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Volume 12, Number 3
May/June 1996

Five Reasons Students Plagiarize, and What Teachers Can Do About It

 

Cheating and plagiarism, by many accounts, have reached epidemic proportions in U.S. schools and colleges. A 1991 poll by Donald McCabe of Rutgers University found that more than 50 percent of the students at the nation's most prestigious universities had cheated during their college careers. Plagiarism, educators agree, begins much earlier—in elementary and middle schools—where students learn to copy from the book in writing reports and "research" papers.

Studies of students' reasons for plagiarizing reveal five basic themes and suggest ways that teachers can help solve the problem.

1. Students—and many teachers—aren't sure what plagiarism is. Doris Dant surveyed 309 freshmen composition students at Brigham Young University in 1986 and found that many did not understand what plagiarism is: 31.5 percent believed that putting ideas in their own words and supplying a bibliography was sufficient documentation; 15.4 percent thought that copying was not plagiarism if they included a bibliography or footnotes; and 5.8 percent of the students had never heard of plagiarism.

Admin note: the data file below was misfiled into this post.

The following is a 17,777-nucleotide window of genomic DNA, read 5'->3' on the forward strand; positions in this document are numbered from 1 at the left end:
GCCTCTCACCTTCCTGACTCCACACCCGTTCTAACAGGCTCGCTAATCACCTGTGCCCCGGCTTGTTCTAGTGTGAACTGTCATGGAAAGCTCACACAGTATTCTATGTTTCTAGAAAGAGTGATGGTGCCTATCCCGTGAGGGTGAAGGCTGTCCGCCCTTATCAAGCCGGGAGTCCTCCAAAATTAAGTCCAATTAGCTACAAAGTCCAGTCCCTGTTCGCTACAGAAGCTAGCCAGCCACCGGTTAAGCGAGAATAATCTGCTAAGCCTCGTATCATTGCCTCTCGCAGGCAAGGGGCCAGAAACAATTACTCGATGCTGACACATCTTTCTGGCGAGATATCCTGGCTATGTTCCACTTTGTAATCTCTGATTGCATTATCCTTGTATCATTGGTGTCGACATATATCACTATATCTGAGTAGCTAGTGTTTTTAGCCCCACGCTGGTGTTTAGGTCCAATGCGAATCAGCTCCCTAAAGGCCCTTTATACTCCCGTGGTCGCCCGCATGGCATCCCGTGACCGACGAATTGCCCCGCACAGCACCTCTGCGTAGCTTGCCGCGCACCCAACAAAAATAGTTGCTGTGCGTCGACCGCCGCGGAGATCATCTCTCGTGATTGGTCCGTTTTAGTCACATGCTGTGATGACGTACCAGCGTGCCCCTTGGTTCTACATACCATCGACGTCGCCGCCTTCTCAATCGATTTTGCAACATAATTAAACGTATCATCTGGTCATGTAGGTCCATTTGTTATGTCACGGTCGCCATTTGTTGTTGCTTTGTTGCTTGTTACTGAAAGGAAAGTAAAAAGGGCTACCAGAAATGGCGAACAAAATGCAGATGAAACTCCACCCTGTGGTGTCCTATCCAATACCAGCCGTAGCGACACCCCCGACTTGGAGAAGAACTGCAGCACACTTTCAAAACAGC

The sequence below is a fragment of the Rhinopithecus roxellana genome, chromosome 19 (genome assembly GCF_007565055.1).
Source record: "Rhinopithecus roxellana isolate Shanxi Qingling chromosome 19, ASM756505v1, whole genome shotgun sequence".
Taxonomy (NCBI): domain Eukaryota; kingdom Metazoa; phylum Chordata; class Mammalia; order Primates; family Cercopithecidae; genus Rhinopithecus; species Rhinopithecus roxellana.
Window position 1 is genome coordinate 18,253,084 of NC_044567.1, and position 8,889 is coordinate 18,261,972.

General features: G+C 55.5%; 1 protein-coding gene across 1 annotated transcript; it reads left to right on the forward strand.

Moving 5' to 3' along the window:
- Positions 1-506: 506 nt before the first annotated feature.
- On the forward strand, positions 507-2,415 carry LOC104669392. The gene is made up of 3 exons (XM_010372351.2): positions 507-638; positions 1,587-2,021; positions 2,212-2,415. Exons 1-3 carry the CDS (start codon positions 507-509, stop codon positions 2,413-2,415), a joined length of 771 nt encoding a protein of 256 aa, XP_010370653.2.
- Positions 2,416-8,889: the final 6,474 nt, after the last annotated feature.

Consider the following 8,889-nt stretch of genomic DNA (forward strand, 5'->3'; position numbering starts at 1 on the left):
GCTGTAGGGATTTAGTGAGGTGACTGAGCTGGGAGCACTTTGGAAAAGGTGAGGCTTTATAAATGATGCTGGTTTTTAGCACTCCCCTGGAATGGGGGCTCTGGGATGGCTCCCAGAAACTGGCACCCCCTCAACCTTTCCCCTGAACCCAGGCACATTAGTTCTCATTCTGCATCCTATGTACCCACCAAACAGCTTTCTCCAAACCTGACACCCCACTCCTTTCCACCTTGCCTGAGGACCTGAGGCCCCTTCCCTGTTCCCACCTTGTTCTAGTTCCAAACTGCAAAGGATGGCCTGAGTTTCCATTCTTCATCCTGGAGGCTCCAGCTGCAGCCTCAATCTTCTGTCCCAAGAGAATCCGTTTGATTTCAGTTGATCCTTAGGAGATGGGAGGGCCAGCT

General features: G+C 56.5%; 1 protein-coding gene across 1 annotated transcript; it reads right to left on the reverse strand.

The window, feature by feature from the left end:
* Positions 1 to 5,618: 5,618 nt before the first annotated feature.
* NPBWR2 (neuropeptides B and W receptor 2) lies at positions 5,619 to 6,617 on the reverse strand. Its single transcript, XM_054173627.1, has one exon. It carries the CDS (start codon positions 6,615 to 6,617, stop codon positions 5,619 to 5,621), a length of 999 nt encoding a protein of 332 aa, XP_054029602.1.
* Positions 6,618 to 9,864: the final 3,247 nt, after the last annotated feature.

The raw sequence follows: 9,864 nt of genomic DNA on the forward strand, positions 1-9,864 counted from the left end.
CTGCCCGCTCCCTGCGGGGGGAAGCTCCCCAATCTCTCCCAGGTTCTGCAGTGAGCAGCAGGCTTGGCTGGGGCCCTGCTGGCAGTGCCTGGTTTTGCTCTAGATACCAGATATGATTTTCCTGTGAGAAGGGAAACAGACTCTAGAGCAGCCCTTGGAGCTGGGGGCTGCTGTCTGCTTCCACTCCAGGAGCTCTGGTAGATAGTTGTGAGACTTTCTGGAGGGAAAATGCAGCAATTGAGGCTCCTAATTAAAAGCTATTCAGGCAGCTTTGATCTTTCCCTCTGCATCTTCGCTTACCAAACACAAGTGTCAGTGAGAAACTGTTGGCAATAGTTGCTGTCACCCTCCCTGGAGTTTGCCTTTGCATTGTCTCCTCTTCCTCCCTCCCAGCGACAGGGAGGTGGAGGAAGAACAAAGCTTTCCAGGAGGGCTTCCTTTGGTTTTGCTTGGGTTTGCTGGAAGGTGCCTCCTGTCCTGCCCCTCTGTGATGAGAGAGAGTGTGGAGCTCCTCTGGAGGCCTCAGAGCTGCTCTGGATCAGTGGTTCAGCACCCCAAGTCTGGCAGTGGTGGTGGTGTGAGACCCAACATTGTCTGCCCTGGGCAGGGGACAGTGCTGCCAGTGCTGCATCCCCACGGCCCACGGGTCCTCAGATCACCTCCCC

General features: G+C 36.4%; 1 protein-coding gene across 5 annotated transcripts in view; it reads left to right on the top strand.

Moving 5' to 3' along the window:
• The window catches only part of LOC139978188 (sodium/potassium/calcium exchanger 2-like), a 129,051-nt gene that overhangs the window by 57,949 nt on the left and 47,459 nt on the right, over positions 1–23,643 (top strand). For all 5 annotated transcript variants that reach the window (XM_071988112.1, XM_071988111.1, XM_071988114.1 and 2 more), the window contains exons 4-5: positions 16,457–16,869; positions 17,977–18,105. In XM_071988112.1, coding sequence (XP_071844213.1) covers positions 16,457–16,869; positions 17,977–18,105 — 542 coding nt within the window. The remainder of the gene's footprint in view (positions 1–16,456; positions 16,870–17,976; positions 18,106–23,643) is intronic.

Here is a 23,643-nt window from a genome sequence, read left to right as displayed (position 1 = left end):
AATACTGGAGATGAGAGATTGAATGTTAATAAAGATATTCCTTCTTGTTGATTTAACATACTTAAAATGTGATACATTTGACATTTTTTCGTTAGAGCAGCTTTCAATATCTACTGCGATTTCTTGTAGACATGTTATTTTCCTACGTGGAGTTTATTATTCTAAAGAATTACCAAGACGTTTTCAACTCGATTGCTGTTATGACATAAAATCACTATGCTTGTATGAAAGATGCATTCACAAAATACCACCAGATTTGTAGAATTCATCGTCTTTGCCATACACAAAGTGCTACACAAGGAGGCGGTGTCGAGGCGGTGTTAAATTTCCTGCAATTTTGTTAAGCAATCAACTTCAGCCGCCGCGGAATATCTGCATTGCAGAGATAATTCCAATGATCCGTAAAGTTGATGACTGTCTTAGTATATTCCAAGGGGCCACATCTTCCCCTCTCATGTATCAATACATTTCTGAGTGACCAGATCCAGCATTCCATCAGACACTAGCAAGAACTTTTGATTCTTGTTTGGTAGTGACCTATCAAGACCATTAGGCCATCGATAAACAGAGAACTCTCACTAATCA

This is an excerpt from the Harvard Education Letter. Subscribers can click here to continue reading this article.

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For Further Information

For Further Information

S. Davis. "Teaching Practices That Encourage or Eliminate Student Plagiarism." Middle School Journal 25, no. 3 (January 1994): 55-58.

P. Hilts. "When Does Duplication of Words Become Theft?" New York Times, Section A (Monday, March 29, 1993): 10.

R. Howard. "A Plagiarism Pentimento." Journal of Teaching Writing 11, no. 2 (1992): 233-245.

T. Nienhus. "The Quick-Fix: Curing Plagiarism with a Note-Taking Exercise." College Teaching 37, no. 3 (Summer 1989): 100.

G. Sterling. "Plagiarism and the Worms of Accountability." Reading Improvement 28, no. 3 (Fall 1991): 138-140.

L. Thompson and P. Williams. "But I Changed Three Words! Plagiarism in the ESL Classroom." The Clearing House 69, no. 1 (September-October 1995): 27-29.

E. Whitaker. "A Pedagogy to Address Plagiarism." College Composition and Communication 44, no. 4 (December 1993): 509-514.

S. Wilhoit. "Helping Students Avoid Plagiarism." College Teaching 42, no. 4 (Fall 1994): 161-164.